We went downtown after lunch to try and orientate ourselves with the city.  It is a small compact central city, with very little traffic.  Lots of Toyota utes and Prados.  Cars here have 180% tax over the purchase cost, but utes have a lower tax charge as they are 'working' vehicles.

The good news is there is more than one wine shop, access to western goods, and we have had proper coffee.  Andrew has not yet found the so-called "Australian Butcher", but he has a good idea where his shop is.  There will be plenty to explore over the next few weeks so we didn't target anything just yet.

The biggest danger that we found on the safe streets of Vientiane was the number of cracked and broken drains.

The house where we are staying is inside a large iron gate, has a cold spa and good air-conditioning.  Then across the road and around the corner is the contrast of the stalls, the cattle, the goats...Streets are a mix of paved and unpaved.

Today we have been to look for apartments and have seen a couple and have one real possibility - watch this space as we follow up on this.

After lunch Andrew visited the Ministry of Education and started the process of signing his contract. This probably means he will get paid at some time in the future and this isn't just a holiday trip. It now goes off to be registered by the government.

And we are both kip millionaires after withdrawing 2 million kip each from the ATM machine. That's about NZ$300 each. Costs are relatively cheap.  Of course western goods are more expensive.   6 of us went out for dinner last night to a local restaurant and the cost was 360,000 kip or about NZ$60 all up.

One night in Bangkok (and one day) 8 Sep 2010

After a big breakfast we headed out with a driver, who for a fixed price (200 Baht NZ9), was going to take us past the Teak Palace and drop us at the Upstream tourist ferry terminal. It was all pointed out on the map before we left  :-).

What we got was: a look at the outside of the Ananta Samakhom Throne Hall Palace and the the teak palace down the road was pointed out. We were offered some shopping at a friend's factory, which we declined and then we were off for the river.

It was a short trip on the map but even allowing for the constant traffic jams it was taking much longer than it should. We found out we were heading for the downstream boat pier right across the side of town. Nothing lost, except an unplanned toll to get us on the expressway and a reminder to be aware.

We had decided today in 33C temperatures, with high humidity, that lots of full on walking was not ideal. So to get a feel for Bangkok a hop-on, hop-off journey on the Chao Praya River would be the story. And it was.

For 150 baht each (NZ6.5) it was a fun way to get about.

The river was busy with all manner of boats and a much easier way to travel than the traffic locked city.

We got off at the stop 8 and took a local ferry to the opposite bank to visit Wat Arun.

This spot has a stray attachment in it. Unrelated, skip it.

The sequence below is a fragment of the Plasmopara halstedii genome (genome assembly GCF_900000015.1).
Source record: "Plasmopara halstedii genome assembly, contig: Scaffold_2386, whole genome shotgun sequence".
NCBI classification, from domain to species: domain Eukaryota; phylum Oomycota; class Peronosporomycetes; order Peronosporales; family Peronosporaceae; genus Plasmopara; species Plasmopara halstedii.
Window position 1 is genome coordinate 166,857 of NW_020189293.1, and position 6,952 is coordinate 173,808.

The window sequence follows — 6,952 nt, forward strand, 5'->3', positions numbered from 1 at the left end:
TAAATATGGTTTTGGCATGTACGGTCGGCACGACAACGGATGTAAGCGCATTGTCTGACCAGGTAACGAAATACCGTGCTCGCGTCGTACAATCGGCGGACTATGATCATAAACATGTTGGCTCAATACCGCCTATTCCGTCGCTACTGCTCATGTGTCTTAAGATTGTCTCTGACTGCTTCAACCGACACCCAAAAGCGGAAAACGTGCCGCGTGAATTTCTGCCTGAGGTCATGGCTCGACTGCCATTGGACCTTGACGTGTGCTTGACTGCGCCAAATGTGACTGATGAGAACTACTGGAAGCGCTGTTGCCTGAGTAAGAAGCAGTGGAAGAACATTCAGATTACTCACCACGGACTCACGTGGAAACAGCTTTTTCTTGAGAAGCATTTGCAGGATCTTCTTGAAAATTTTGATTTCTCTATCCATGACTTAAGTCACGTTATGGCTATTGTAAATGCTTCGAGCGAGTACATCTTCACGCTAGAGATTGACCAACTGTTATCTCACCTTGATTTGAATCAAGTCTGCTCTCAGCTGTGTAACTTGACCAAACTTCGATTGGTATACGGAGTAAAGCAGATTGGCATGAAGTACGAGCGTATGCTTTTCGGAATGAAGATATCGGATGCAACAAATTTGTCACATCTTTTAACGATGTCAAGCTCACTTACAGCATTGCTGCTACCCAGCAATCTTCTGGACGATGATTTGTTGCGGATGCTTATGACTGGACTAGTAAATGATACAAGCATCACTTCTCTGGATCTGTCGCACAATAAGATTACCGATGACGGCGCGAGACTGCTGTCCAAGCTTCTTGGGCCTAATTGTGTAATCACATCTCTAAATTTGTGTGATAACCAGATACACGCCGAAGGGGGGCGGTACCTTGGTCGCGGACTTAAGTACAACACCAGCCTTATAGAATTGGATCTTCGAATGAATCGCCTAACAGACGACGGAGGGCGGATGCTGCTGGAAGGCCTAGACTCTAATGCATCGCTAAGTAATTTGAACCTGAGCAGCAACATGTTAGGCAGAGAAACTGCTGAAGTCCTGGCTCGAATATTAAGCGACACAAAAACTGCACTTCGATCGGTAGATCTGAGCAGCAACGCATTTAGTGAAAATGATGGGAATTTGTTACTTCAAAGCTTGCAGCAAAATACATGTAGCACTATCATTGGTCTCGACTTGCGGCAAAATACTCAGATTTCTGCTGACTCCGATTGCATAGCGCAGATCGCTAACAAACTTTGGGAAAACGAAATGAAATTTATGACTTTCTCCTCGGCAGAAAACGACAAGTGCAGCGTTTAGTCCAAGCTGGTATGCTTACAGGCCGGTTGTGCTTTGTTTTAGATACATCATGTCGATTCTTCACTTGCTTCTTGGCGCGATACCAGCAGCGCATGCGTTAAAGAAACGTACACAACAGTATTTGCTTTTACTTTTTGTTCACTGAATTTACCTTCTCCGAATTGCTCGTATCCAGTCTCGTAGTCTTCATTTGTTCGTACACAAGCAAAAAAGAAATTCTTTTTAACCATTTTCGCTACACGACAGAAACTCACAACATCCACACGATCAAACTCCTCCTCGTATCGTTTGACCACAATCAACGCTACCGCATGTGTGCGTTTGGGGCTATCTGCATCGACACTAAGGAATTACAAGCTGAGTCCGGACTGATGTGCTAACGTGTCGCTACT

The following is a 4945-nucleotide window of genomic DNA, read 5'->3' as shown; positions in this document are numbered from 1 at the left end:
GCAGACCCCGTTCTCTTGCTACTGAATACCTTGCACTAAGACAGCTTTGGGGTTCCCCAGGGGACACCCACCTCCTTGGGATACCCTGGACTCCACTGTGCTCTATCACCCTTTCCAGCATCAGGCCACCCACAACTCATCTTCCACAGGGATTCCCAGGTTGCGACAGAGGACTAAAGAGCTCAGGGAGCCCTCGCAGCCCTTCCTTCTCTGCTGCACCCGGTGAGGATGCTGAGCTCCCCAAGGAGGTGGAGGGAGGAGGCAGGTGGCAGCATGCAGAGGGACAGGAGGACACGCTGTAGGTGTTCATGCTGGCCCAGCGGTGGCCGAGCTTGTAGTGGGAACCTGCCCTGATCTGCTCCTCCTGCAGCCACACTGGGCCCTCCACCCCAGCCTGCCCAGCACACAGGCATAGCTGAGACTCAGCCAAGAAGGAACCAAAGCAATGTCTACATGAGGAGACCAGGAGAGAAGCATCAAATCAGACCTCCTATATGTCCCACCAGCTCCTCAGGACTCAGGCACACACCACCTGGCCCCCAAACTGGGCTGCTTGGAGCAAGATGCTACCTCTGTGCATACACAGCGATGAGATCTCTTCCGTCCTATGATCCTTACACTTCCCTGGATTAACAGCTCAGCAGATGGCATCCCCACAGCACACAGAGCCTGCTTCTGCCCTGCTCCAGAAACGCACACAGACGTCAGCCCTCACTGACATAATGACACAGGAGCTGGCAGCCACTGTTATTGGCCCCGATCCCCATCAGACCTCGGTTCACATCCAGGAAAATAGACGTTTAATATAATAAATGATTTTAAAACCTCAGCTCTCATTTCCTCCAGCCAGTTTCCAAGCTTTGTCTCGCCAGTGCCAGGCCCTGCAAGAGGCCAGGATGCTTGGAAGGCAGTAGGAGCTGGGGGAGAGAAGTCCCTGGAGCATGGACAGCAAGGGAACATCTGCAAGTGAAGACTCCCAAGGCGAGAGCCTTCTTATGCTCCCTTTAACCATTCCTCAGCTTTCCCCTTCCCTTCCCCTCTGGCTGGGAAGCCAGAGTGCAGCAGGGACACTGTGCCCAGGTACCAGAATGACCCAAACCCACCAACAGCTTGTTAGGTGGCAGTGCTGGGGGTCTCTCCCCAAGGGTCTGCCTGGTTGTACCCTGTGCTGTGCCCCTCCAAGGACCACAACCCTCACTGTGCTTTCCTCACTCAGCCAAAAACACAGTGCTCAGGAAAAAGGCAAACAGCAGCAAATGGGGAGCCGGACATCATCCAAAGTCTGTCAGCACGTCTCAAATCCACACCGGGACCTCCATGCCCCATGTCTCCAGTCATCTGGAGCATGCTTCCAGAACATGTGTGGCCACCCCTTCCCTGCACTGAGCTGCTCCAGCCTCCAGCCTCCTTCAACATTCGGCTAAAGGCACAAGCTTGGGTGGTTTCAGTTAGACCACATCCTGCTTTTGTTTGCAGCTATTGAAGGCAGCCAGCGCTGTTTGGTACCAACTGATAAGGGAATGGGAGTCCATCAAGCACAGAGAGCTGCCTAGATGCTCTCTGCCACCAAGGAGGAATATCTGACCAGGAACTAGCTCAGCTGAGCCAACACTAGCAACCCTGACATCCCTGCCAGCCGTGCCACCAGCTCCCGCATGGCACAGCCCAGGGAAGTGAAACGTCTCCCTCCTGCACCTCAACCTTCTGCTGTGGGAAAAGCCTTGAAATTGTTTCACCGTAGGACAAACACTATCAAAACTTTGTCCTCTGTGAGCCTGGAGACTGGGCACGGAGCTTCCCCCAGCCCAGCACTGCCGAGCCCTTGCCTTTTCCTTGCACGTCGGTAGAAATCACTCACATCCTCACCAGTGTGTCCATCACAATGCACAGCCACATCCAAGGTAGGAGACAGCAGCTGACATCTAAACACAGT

This was our first taste of Thai architecture and it was stunning. We were both amazed by the steepness of the stairs you could climb to the upper levels. It also gave us a good birds eye view of the river and city. The use of porcelain from cups and saucers as decoration was interesting.

Afterwards we had a good lunch on the side of the street and 300 baht for a couple of meals and Singha beers - very important to keep the fluids up.

We explored the street markets and the river a little before deciding to head back to the hotel.  We flagged down a taxi and were once again offered a fixed price of 100 baht, but insisted on the meter and it was 40 baht.  It was a relaxing afternoon at the hotel and a chance to swim in the pool.  There are not a lot of people staying and the pool was a bit underutilised.

With a late checkout (6:00pm) we had an expensive beer in the hotel lobby bar before heading to Hua-lumpong train station.  Our taxi driver wasn't impressed we were only going to the train station and not the airport, which he had assumed.  He got quite grumpy and demanded 100 baht and we as usual asked for a meter.  The trip cost 60 baht, but we gave him the 100 baht as it was a horrible 30 minute journey through gridlocked traffic - he deserved every cent.

We got on the overnight train from Bangkok to Nong Khai, on the Laos border.  12 hours 8pm to 8am in our 1st class sleeper cabin, not a lot of room, but no problems.  We ordered some dinner and breakfast and settled in for a relaxing trip.

Friday, September 10, 2010

The journey begins Sept 6 2010

We headed through to Bangkok via Melbourne and a chance to catch up with Sophie and Hayley. 

Dinner was a taster of Asia with a really good meal at a Chinatown restaurant Hu Tong, dumpling bar.  Andrew spread his wings a bit and *enjoyed* dumplings and even had a good go at a spicy hot Szechuan chicken.

After a good nights sleep at the Atlantis hotel  (a short walk to the bus to the Airport) we had a coffee with Sophie before a brief walk around Melbourne and back out to the airport.

A short hop through to Sydney before the 8.5 hours flight through to Bangkok.  The airplane was almost 100% full.  Customs and Immigration was smooth into Bangkok and we were soon on our way to the Royal Princess Larn Luang.  A Qantas hotel not in the CBD, but in Duisit suburb.  It was quiet here and turned out to be an ideal choice.